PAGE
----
35 years for American Mumbai attacker

An American was sentenced to 35 years in prison for helping plan a 2008 terrorist attack on Mumbai, escaping a life sentence because prosecutors pressed for leniency as credit for his widespread co-operation with U.S. investigators after his arrest.

The judge sounded reluctant about imposing the lesser sentence on David Coleman Headley in a Chicago courtroom Thursday minutes after one of the victims tearfully pleaded for harsh punishment for the attack that has been called India's 9-11.

Prosecutors said they wanted Headley to get no more than 35 years because he provided intelligence about terror networks, including the Pakistani-based group that mounted the attack. Rewarding Headley with the hope of at least a few years of freedom, the said, would encourage future suspects in terrorist cases to spill their secrets.

A sombre Judge Harry Leinenweber imposed the lesser sentence but said the Mumbai assault was so unfathomable and terrifying that, "perhaps the lucky ones were the ones who didn't survive."

"I don't have any faith in Mr. Headley when he says he's a changed person and believes in the American way of life," he said.

Headley's meticulous scouting missions facilitated the assault by 10 gunmen from a Pakistani-based militant group.

The attackers arrived by boat on Nov. 26, 2008, carrying grenades and automatic weapons, and fanned out to hit multiple targets, including a crowded train station, a Jewish centre and the landmark Taj Mahal Hotel. TV cameras captured much of the three-day rampage live.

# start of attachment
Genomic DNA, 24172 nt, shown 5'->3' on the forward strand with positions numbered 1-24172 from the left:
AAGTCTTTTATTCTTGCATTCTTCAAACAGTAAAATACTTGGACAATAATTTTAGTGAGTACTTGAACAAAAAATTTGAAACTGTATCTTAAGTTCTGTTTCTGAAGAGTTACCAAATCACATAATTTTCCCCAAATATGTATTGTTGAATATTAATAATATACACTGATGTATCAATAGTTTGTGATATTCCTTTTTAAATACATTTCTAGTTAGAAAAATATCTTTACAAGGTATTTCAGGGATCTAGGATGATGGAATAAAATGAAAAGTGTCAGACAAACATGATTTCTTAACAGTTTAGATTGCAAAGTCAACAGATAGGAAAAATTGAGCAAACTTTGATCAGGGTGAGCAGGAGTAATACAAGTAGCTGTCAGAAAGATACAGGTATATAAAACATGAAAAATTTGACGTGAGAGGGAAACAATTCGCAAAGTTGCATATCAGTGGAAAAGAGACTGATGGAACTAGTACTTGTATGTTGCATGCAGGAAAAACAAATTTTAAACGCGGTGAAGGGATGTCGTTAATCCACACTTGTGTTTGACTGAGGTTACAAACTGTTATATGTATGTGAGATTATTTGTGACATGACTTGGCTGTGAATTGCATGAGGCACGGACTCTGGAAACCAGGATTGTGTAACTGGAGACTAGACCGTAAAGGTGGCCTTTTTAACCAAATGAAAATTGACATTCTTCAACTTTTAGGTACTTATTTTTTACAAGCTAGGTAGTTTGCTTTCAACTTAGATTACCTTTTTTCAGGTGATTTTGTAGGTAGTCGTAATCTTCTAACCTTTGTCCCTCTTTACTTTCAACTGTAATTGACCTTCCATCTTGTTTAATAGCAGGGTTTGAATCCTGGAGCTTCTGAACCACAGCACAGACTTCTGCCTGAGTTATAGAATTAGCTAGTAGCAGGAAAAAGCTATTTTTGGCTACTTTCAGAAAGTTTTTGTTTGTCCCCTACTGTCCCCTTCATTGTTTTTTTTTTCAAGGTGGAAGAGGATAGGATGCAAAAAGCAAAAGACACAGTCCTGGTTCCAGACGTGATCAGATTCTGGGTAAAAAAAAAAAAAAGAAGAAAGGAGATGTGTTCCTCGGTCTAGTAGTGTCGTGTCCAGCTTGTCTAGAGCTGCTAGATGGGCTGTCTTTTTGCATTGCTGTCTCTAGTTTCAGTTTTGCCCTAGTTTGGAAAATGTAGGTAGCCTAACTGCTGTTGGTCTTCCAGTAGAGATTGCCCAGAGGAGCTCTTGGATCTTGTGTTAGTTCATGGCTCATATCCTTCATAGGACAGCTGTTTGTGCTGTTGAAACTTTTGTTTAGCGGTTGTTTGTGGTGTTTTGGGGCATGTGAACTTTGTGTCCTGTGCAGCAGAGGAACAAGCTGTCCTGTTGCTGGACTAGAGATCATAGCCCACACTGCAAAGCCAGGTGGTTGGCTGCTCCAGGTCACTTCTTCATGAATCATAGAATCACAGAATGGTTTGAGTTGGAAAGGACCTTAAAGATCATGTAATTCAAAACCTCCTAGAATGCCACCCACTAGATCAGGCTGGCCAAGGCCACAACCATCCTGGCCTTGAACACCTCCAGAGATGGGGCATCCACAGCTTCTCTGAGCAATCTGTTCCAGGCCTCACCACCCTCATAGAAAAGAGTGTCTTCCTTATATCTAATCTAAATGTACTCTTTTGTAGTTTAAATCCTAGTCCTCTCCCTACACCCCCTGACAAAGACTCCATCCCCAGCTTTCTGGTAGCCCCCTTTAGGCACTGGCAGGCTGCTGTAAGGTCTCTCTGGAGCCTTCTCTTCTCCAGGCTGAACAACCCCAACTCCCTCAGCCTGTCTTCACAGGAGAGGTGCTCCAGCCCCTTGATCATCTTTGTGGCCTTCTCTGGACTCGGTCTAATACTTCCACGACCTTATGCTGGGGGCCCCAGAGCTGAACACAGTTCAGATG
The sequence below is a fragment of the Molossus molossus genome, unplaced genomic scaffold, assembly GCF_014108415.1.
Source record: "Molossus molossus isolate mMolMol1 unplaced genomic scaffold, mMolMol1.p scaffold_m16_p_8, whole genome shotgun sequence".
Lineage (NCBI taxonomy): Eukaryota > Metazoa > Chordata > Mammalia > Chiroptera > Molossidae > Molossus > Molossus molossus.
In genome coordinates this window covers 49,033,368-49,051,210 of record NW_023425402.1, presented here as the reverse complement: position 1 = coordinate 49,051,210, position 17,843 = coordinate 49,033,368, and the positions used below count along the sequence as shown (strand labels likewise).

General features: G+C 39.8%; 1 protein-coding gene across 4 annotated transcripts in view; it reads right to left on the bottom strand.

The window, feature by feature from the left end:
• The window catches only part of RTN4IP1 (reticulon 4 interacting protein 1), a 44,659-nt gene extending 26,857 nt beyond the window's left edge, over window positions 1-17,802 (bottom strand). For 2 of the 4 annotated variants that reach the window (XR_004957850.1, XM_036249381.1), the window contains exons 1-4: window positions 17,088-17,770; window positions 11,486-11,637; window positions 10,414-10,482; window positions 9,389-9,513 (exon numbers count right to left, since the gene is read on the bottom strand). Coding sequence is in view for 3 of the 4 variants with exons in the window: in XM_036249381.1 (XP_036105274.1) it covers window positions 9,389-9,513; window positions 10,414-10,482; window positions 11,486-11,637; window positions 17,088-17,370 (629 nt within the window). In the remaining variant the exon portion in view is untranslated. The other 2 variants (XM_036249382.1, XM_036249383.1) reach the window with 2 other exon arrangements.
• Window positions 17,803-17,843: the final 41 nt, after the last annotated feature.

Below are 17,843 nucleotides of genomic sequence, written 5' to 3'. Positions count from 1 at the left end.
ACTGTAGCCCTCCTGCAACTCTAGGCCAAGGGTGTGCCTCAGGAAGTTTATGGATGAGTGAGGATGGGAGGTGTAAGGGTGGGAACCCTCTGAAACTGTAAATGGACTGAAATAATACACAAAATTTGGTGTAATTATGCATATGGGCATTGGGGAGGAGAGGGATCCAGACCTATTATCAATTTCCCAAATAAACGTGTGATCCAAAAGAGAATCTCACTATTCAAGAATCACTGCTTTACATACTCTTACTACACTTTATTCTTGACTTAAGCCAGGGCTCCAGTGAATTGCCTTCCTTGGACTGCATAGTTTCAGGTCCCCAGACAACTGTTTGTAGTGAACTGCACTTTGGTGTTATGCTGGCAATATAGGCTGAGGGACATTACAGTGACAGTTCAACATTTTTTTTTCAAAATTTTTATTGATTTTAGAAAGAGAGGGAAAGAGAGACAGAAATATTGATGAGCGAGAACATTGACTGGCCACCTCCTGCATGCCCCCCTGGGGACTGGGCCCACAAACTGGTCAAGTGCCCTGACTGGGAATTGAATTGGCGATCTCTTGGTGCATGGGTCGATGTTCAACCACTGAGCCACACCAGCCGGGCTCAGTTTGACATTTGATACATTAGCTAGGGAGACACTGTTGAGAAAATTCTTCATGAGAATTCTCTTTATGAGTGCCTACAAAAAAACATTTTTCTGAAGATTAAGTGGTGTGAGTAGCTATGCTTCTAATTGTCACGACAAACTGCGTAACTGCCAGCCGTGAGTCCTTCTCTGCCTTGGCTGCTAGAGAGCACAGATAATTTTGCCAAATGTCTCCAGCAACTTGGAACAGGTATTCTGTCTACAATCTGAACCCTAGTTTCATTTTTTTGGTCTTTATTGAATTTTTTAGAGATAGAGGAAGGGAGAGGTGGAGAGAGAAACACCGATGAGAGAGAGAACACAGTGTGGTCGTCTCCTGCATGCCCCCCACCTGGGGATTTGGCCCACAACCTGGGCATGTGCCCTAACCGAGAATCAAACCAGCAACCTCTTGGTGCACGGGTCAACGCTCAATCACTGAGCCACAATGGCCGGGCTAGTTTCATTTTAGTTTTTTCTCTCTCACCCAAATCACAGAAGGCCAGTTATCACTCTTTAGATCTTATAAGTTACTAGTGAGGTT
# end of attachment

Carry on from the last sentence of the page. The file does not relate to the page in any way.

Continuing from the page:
Headley, 52, shifted uncomfortably in a grey tracksuit and kept his eyes fixed on the courtroom floor as he listened to an American children's author describe the violent chaos during her 2008 vacation to India.

Bullets flew past her check and panicked diners dived under tables as gunmen burst into a hotel restaurant, then walked around executing people one by one, recalled Linda Ragsdale, at times almost shouting as she stood just near Headley during the sentencing hearing.

"I know the sweet sickening smell of gunfire and blood," said Ragsdale, 53, who was shot through the back, the bullet passing along her spine and then out her thigh. "I know what a bullet can do to every part of the human body ... These are things I never needed to know, never needed to experience."

She did not comment after the judge imposed the sentence, but others victimized by the attack said they were disturbed and upset Headley did not get the maximum life sentence he faced. With credit for good behaviour, he could walk out of prison before he turns 80.

"He lost his right to live life as a free man. He doesn't deserve to be let out. He gave up that right when he played a role in the attack," said Kia Scherr, whose husband Alan Scherr and 13-year-old daughter, Naomi, were at the same table as Ragsdale and died.

Ragsdale, the only victim to address the court during Thursday's hearing, also read a text message from Kia Scherr to the judge, in which Scherr implored the court not to give Headley less than life in prison and asserting that anything less "would be an appalling dishonour."

The attack heightened the strain in a historically antagonistic relationship between India and Pakistan, which have fought three major wars. Indian officials accuse Pakistani intelligence of helping to plan the assault, an allegation Pakistan denies.

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